Texas lawmakers are once again urging a federal board to change the racially offensive names of geographic locations across the state, reports the Huffington Post.
The Texas House and Senate signed a resolution last month that urges the U.S. Board on Geographic Names to approve name change requests for 16 locations that include the term “negro.”
“The perpetuation of racially offensive language is a stain on the Lone Star State, and it is vital that the names of these geographic features be changed in order to reflect and honor the diversity of the population,” state Sen. Borris Miles wrote in the resolution.
The USBGN, which is tasked with maintaining geographic names for the federal government, blocked a similar request from the state in 1991.
Harris County Commissioner Rodney Ellis, who co-sponsored the name change proposal 30 years ago, said he learned last year through an NPR reporter that just one of the 19 names he originally proposed be changed had been ― and that was due to a request from a local property developer in 2018. Two other locations he identified no longer exist, leaving 16 locations unchanged. He alerted state lawmakers about the locations that hadn’t been renamed.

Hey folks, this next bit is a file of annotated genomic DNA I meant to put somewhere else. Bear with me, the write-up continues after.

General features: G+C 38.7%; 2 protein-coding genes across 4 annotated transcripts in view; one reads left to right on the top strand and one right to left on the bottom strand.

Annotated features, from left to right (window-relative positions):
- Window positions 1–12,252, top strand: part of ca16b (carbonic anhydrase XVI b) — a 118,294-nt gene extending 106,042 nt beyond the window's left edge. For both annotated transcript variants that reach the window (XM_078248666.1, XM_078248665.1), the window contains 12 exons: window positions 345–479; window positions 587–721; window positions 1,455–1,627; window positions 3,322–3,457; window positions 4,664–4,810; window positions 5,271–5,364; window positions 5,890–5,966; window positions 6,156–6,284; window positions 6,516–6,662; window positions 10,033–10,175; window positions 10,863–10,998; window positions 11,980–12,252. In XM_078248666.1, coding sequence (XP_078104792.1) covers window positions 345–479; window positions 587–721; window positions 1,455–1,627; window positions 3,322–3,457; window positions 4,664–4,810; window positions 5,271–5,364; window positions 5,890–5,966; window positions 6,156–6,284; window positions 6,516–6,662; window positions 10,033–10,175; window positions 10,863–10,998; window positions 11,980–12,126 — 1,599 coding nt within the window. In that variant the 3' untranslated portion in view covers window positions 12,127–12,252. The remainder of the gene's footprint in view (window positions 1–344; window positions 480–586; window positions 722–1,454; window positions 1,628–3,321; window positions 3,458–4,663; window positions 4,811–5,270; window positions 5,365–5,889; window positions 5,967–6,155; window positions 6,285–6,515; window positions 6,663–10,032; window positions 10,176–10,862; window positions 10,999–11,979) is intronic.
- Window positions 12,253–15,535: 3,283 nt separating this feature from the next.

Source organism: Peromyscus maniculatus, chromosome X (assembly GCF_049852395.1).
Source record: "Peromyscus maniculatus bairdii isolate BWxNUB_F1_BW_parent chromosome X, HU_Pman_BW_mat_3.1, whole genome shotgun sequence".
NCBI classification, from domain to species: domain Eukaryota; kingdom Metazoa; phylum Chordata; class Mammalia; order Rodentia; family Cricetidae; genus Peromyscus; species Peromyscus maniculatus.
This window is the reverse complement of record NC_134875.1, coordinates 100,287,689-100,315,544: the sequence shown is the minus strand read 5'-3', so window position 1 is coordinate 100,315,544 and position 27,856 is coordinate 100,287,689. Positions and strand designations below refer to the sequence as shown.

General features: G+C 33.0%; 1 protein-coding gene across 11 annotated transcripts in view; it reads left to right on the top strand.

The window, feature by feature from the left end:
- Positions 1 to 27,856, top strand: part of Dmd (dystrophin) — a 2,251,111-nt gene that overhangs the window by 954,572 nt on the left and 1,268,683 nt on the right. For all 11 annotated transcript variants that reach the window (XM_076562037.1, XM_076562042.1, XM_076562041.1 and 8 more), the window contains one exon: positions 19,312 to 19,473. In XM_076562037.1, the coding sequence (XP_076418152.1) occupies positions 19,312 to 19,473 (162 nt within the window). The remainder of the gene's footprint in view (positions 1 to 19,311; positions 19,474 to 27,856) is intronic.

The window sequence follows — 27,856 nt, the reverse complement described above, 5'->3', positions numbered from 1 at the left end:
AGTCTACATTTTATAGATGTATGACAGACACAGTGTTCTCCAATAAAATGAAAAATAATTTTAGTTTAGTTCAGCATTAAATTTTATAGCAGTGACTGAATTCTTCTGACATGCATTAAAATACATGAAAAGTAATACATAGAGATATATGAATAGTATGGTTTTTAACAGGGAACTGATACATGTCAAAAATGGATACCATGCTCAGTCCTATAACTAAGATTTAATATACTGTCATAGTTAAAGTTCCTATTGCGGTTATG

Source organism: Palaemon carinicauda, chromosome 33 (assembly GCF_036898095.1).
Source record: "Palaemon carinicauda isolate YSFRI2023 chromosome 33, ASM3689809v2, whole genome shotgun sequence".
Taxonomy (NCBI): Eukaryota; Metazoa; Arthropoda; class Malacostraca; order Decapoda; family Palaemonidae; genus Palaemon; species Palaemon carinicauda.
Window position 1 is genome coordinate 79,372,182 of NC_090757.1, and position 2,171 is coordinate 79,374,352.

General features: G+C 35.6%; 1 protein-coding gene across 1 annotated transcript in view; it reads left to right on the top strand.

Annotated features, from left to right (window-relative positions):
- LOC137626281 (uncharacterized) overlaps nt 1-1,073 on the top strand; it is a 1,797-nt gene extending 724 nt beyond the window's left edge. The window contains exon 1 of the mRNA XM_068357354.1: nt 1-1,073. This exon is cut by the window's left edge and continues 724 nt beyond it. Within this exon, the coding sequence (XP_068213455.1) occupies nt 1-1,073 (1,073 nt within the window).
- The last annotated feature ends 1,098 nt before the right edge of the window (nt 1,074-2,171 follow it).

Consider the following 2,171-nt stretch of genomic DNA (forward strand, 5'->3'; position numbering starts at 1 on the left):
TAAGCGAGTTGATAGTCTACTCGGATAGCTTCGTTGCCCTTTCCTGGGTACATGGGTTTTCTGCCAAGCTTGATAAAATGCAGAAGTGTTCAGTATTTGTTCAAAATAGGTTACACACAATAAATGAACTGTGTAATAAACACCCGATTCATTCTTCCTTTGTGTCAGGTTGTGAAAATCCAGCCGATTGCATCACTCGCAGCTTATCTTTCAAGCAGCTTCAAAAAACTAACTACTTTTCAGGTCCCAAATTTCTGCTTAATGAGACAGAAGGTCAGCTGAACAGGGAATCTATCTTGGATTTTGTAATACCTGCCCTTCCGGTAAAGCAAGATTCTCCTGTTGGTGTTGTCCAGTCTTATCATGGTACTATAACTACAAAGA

“If it’s so easy to give an awful name, why isn’t it so easy to change that name?” Ellis told the Washington Post while blasting bureaucratic red tape.
The USBGN, which is part of the Department of Interior, has said the name changes were previously rejected because the proposed new names lacked a historical connection and because there wasn’t any evidence of local support. Both are requirements for a name change, even if a name is considered derogatory or offensive, according to the USBGN’s website.